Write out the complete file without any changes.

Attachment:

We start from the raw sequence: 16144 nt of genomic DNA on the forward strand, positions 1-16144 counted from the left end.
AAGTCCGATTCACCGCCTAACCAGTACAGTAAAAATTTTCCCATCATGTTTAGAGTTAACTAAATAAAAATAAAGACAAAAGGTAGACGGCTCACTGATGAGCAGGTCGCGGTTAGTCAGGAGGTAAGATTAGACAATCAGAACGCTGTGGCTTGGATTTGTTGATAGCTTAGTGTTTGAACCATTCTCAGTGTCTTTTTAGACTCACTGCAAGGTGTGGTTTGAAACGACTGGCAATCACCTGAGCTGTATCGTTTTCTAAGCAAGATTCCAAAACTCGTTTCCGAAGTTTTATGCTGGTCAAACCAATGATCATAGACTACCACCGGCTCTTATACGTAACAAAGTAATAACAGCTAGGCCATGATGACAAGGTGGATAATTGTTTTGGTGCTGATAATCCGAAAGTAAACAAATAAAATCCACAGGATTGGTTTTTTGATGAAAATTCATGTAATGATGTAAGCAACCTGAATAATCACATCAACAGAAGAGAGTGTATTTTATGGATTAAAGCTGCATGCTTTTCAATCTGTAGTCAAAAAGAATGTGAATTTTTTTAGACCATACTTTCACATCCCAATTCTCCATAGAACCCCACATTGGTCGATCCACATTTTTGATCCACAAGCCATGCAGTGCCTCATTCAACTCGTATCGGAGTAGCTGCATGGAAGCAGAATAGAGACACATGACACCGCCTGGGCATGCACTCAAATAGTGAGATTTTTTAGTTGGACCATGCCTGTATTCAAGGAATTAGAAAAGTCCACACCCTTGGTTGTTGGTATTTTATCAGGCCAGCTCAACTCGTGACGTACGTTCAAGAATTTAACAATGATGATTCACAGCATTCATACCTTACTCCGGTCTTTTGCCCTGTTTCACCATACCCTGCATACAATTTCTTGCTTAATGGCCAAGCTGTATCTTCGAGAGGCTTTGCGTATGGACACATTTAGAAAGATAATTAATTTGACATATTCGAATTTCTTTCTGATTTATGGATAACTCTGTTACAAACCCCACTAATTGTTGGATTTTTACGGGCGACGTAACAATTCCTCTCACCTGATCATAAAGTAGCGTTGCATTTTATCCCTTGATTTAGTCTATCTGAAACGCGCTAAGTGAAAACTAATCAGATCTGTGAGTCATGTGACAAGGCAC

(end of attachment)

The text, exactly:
We start from the raw sequence: 16144 nt of genomic DNA on the forward strand, positions 1-16144 counted from the left end.
AAGTCCGATTCACCGCCTAACCAGTACAGTAAAAATTTTCCCATCATGTTTAGAGTTAACTAAATAAAAATAAAGACAAAAGGTAGACGGCTCACTGATGAGCAGGTCGCGGTTAGTCAGGAGGTAAGATTAGACAATCAGAACGCTGTGGCTTGGATTTGTTGATAGCTTAGTGTTTGAACCATTCTCAGTGTCTTTTTAGACTCACTGCAAGGTGTGGTTTGAAACGACTGGCAATCACCTGAGCTGTATCGTTTTCTAAGCAAGATTCCAAAACTCGTTTCCGAAGTTTTATGCTGGTCAAACCAATGATCATAGACTACCACCGGCTCTTATACGTAACAAAGTAATAACAGCTAGGCCATGATGACAAGGTGGATAATTGTTTTGGTGCTGATAATCCGAAAGTAAACAAATAAAATCCACAGGATTGGTTTTTTGATGAAAATTCATGTAATGATGTAAGCAACCTGAATAATCACATCAACAGAAGAGAGTGTATTTTATGGATTAAAGCTGCATGCTTTTCAATCTGTAGTCAAAAAGAATGTGAATTTTTTTAGACCATACTTTCACATCCCAATTCTCCATAGAACCCCACATTGGTCGATCCACATTTTTGATCCACAAGCCATGCAGTGCCTCATTCAACTCGTATCGGAGTAGCTGCATGGAAGCAGAATAGAGACACATGACACCGCCTGGGCATGCACTCAAATAGTGAGATTTTTTAGTTGGACCATGCCTGTATTCAAGGAATTAGAAAAGTCCACACCCTTGGTTGTTGGTATTTTATCAGGCCAGCTCAACTCGTGACGTACGTTCAAGAATTTAACAATGATGATTCACAGCATTCATACCTTACTCCGGTCTTTTGCCCTGTTTCACCATACCCTGCATACAATTTCTTGCTTAATGGCCAAGCTGTATCTTCGAGAGGCTTTGCGTATGGACACATTTAGAAAGATAATTAATTTGACATATTCGAATTTCTTTCTGATTTATGGATAACTCTGTTACAAACCCCACTAATTGTTGGATTTTTACGGGCGACGTAACAATTCCTCTCACCTGATCATAAAGTAGCGTTGCATTTTATCCCTTGATTTAGTCTATCTGAAACGCGCTAAGTGAAAACTAATCAGATCTGTGAGTCATGTGACAAGGCAC